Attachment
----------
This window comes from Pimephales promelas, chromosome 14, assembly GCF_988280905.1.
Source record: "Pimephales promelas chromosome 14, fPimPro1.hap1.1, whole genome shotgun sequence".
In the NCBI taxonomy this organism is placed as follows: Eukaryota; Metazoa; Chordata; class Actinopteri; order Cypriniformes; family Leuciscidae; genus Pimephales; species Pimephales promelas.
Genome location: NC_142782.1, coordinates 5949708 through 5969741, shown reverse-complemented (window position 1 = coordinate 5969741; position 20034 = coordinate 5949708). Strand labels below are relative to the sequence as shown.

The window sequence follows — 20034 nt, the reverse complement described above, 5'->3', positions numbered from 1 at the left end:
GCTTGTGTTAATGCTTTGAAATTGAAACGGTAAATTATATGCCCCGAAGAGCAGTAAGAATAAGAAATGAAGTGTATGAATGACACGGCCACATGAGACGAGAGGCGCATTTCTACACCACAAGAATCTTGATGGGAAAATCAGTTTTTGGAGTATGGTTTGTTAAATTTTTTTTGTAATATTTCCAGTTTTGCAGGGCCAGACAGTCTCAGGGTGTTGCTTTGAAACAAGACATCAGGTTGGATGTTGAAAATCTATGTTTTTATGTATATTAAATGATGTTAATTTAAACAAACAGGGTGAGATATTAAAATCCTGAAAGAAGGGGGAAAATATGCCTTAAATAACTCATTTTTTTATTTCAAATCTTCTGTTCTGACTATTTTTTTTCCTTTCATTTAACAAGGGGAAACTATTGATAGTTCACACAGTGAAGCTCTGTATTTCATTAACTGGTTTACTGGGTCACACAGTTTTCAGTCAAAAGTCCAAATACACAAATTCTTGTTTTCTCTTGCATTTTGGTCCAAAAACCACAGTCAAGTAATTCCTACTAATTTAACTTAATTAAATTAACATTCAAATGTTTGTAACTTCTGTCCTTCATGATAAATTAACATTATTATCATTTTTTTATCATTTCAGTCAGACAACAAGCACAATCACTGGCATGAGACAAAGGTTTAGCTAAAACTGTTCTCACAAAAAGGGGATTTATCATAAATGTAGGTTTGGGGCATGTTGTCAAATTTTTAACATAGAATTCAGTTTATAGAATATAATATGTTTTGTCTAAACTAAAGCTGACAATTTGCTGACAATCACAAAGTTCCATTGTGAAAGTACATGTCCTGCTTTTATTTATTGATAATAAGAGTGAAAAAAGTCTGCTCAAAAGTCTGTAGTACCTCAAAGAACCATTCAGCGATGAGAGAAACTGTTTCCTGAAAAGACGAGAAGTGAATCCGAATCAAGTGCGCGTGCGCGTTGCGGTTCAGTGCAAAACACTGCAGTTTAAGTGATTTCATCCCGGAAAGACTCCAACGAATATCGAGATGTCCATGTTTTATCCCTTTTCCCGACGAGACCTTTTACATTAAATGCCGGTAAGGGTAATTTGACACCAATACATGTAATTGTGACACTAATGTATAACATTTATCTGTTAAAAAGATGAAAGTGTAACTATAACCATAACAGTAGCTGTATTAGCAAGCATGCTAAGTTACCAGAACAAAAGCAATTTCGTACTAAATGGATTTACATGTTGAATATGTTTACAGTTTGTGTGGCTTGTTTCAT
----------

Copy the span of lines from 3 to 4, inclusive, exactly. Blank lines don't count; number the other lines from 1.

In the NCBI taxonomy this organism is placed as follows: Eukaryota; Metazoa; Chordata; class Actinopteri; order Cypriniformes; family Leuciscidae; genus Pimephales; species Pimephales promelas.
Genome location: NC_142782.1, coordinates 5949708 through 5969741, shown reverse-complemented (window position 1 = coordinate 5969741; position 20034 = coordinate 5949708). Strand labels below are relative to the sequence as shown.